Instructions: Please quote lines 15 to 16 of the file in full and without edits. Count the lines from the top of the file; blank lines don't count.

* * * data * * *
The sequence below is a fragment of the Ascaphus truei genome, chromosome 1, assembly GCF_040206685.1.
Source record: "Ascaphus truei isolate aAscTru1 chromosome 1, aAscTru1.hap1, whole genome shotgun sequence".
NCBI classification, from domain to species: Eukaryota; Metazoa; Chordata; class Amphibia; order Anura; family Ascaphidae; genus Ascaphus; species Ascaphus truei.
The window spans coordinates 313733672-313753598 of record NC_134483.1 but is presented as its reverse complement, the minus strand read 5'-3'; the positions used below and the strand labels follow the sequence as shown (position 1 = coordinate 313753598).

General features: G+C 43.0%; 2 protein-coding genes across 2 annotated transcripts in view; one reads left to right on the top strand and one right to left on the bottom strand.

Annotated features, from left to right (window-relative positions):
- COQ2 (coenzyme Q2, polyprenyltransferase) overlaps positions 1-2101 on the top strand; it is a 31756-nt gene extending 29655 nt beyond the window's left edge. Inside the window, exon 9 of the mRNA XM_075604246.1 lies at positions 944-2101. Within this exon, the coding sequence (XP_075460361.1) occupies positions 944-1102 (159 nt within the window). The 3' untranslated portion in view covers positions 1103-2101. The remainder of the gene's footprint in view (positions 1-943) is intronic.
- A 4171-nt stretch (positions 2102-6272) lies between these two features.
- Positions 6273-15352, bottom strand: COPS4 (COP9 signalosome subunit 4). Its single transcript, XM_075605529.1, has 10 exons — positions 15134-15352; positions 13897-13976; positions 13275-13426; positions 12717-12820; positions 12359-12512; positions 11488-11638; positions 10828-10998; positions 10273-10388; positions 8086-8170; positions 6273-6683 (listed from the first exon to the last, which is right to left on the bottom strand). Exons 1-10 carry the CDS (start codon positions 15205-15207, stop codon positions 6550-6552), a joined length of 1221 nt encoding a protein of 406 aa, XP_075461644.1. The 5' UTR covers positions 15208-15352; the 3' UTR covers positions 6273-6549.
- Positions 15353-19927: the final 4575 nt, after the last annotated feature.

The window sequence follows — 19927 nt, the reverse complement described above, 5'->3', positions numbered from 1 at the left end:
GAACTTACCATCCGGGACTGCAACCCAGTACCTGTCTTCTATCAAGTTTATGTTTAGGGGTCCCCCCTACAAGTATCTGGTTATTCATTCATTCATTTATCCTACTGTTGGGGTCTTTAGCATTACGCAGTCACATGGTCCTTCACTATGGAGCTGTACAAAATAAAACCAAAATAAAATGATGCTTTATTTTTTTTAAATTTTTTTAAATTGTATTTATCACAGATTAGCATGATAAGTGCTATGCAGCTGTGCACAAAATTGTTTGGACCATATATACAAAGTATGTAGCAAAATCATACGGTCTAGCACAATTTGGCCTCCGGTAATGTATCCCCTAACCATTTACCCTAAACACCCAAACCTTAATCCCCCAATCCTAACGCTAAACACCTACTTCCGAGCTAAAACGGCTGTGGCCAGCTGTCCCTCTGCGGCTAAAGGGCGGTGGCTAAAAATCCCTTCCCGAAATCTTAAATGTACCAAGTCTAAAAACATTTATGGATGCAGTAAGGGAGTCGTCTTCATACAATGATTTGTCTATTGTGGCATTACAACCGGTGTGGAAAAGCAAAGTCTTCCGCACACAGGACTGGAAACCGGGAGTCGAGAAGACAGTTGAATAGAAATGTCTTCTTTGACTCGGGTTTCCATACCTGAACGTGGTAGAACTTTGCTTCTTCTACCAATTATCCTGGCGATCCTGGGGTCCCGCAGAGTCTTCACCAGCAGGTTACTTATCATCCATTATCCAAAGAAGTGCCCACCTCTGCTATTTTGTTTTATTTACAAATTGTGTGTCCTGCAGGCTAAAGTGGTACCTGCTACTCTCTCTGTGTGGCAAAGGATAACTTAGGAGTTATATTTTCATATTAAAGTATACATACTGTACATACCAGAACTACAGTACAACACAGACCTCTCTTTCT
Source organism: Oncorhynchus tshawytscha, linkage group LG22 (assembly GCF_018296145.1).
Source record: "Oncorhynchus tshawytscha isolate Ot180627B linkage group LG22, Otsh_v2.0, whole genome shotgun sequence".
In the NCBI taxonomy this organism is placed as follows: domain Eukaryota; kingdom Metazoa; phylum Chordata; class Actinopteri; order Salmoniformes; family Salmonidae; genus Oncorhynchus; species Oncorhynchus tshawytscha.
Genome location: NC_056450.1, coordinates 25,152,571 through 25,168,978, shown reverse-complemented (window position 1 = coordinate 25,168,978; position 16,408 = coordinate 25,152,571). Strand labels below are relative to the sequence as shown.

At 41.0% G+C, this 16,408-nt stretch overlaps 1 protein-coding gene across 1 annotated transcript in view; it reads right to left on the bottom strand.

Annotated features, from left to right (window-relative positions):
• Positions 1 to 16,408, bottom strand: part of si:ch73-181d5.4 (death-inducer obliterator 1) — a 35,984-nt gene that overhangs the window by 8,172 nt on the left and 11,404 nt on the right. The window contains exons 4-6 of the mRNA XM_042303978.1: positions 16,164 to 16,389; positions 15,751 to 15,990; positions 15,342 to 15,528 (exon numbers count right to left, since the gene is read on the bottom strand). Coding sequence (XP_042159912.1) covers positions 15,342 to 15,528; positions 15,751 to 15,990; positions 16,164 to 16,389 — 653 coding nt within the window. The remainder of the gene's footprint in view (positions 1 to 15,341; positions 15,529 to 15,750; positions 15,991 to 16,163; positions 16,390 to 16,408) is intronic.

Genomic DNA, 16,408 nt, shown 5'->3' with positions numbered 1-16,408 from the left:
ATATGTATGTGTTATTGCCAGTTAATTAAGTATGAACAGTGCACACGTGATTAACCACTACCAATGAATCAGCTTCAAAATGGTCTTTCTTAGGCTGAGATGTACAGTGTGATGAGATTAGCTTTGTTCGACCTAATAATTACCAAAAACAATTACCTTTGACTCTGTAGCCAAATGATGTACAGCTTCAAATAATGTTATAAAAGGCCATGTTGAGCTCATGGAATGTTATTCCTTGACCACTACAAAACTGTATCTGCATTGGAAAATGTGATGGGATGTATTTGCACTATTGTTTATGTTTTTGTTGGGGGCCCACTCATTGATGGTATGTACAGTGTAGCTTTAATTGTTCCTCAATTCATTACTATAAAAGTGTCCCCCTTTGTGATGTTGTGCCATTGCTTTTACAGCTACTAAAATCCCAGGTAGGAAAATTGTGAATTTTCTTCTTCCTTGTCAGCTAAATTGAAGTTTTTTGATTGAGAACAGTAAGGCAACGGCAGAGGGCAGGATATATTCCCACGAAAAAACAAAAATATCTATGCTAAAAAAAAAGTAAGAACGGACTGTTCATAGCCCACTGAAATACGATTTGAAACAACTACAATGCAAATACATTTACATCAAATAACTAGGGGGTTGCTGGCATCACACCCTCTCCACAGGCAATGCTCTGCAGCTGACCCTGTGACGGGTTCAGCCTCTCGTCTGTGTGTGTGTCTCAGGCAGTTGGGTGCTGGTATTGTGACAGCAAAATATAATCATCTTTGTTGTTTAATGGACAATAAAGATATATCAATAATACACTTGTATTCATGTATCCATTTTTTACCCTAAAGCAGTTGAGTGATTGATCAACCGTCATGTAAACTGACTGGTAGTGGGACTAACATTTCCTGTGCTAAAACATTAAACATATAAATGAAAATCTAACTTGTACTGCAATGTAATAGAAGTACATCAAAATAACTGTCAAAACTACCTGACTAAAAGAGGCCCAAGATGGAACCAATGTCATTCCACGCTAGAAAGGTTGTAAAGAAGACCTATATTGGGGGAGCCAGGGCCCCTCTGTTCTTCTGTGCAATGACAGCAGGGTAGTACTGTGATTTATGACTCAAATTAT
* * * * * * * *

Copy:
In the NCBI taxonomy this organism is placed as follows: domain Eukaryota; kingdom Metazoa; phylum Chordata; class Actinopteri; order Salmoniformes; family Salmonidae; genus Oncorhynchus; species Oncorhynchus tshawytscha.
Genome location: NC_056450.1, coordinates 25,152,571 through 25,168,978, shown reverse-complemented (window position 1 = coordinate 25,168,978; position 16,408 = coordinate 25,152,571). Strand labels below are relative to the sequence as shown.